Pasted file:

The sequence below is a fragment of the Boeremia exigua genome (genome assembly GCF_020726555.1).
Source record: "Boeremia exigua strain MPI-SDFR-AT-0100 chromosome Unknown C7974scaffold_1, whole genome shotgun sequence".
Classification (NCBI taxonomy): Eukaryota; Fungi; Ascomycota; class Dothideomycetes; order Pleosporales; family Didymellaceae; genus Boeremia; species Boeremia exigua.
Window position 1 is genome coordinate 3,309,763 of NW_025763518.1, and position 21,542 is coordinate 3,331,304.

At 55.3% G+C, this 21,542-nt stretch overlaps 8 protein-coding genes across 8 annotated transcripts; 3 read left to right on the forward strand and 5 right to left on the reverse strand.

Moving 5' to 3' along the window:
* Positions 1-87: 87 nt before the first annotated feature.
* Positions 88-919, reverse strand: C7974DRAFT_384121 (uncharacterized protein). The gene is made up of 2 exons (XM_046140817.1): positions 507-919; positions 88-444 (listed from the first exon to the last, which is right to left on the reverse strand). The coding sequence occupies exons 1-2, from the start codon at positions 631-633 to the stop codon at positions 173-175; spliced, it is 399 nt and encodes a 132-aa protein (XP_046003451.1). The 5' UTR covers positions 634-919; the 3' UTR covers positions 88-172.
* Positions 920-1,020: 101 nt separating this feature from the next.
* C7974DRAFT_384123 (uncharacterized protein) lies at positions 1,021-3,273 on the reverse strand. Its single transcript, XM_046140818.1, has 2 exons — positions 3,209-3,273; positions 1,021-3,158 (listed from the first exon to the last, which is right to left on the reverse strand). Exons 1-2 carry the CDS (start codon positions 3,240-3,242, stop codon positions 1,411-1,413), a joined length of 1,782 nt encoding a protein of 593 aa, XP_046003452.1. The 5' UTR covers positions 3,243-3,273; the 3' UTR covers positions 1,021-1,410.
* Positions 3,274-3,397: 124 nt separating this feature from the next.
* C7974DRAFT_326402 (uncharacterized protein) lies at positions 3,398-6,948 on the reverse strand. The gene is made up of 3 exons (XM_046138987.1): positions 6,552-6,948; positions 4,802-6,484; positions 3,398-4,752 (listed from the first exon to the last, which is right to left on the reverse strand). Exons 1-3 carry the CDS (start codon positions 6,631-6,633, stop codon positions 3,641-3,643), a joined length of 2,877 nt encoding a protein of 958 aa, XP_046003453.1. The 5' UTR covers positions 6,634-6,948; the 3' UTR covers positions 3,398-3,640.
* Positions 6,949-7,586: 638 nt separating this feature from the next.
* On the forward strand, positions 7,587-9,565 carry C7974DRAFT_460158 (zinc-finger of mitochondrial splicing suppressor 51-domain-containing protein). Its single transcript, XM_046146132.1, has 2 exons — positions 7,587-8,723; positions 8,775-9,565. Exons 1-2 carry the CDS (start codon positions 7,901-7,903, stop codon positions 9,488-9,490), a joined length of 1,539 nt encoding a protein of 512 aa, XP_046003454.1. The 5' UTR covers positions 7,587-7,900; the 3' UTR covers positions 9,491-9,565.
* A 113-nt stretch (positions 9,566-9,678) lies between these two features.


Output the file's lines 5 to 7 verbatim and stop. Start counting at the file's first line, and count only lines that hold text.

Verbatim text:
At 55.3% G+C, this 21,542-nt stretch overlaps 8 protein-coding genes across 8 annotated transcripts; 3 read left to right on the forward strand and 5 right to left on the reverse strand.

Moving 5' to 3' along the window:
* Positions 1-87: 87 nt before the first annotated feature.